Saturday, December 16, 2017

The Second Coming: Advent

"From the morning watch even until night, let Israel hope in the Lord" -Psalm 129:6. The photo is from this morning's Rorate Mass at St. Paul's in Cambridge, hosted by Juventutem Boston.


Why Advent? What is the point of Advent? Most of the world, in its headlong rush towards Christmas, has no concept of this season. Perhaps this is because, in much of the English-speaking world at least, the culture has been shaped by Protestantism, which often has a vague sense of Christmas and Easter, but generally forgets about the rest of the liturgical calendar. We spend all of December over-buying, over-eating, over-drinking, and generally over-indulging, so come Christmas evening we are exhausted, bloated, and broke. And in all the merriment, the real meaning of Christmas is lost – a beautiful child, the hope of mankind, destined one day to die upon a cross for our sins. A day which should be so full of meaning is empty, the gap filled with kitsch and egg nog. 

But – thank God! – the Catholic Church has a built-in defense against this modern attack on Christmas. It is Advent! What is Advent? It is a time of preparation, in which we ready ourselves for the coming of God. How does God come to us?
According to St Bernard of Clairvaux, in three ways. In the first, he came to us in “flesh and weakness” (i.e., as a defenseless baby, born of a woman). In the third, he will come in “glory and majesty” (in other words, on the final day). And so we have the first and third comings. Where is the second? In the Second Coming Christ comes to us “in spirit and in power.” That is to say, He comes to us in our present lives: through the sacraments, and chiefly in the annual, weekly, and daily offering of the Most Holy Sacrifice.

Advent is the season which represents for us this Second Coming, and which will prepare us for God’s Third and Final Coming. So how do we live Advent in such a way that it reflects this Second Coming? With a joyful expectation to be sure – and this is generally the current emphasis placed on the season – but also in humility and penance, in the hope that God will have mercy on us on the final day. This is because our salvation is not assured, but must be worked out “with fear and trembling.” (Phil 2:12) It is unfortunately now the case that most Catholics, surrendering to the spirit of the world, are happy to pretend that it is already Christmas, and feast accordingly. But we must resist this urge. Advent is a penitential season, and the Church has always seen it as such. How else can we prepare for the Day of the Lord, except in a spirit of humility?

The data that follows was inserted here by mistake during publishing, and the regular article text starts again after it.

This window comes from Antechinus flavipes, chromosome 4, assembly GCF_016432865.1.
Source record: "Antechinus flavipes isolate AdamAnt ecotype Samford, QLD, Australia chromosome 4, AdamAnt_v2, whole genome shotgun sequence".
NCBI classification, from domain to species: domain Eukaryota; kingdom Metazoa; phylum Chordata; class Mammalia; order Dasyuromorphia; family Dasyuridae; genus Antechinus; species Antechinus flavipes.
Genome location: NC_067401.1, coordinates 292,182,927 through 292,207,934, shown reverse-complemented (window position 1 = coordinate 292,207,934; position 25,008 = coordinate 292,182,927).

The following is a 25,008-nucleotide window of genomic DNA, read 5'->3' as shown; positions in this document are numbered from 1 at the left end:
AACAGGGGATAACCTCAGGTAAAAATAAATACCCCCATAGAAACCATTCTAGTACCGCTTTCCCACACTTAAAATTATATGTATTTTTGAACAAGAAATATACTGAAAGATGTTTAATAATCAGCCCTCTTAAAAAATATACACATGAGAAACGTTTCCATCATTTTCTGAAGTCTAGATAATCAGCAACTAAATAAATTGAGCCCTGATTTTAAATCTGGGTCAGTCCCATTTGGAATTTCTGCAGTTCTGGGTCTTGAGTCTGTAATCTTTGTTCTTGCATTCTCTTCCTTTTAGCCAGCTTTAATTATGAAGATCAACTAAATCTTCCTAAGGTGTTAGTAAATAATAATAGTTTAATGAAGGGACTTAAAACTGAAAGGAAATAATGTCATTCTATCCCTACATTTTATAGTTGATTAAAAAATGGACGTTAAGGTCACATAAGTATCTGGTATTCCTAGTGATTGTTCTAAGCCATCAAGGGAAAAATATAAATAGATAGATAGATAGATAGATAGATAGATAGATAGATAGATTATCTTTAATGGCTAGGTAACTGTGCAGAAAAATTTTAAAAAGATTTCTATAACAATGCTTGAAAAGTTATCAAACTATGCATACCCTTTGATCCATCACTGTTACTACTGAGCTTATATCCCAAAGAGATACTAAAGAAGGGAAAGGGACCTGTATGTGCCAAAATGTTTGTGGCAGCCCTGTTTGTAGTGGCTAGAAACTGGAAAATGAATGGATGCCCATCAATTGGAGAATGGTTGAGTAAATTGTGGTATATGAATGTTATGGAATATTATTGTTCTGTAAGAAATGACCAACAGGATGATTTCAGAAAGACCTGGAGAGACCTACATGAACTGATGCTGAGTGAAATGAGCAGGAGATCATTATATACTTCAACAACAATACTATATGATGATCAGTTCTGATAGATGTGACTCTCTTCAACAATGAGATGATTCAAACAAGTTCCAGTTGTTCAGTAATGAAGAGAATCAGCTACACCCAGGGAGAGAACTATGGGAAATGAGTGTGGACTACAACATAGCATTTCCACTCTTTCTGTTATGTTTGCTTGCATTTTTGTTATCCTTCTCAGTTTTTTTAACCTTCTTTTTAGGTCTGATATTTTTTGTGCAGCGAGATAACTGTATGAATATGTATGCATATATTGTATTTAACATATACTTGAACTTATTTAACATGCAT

What are appropriate ways to respect the penitential nature of Advent? St. Charles Borromeo encouraged his faithful to fast on Mondays, Wednesdays, and Fridays. Other, traditionally obligatory, fast days during the season include the vigil of Christmas (i.e. Christmas Eve), the Advent Ember Days, and the day before the Feast of the Immaculate Conception. We can abstain from sweets, and alcohol, and avoid Christmas parties (if possible). We can put off Christmas music and decorations as late as possible. And in all this we can offer our minor sufferings and discomforts to God, in the spirit of John, who fasted and watched for the Lamb of God in the wilderness, or of Our Blessed Mother, who had to take refuge in a stable on a long journey. The Church has always held that these two people were sinless, and yet they lived lives of penance. How much more ought we, who are sinners, offer up penance to God?

There is still time left in this Advent season. What are we telling the world when even Catholics seem to forget that Christmas is a holy day which requires our careful preparation? “Never forget that there are only two philosophies to rule your life: the one of the cross, which starts with the fast and ends with the feast. The other of Satan, which starts with the feast and ends with the headache.” – Fulton Sheen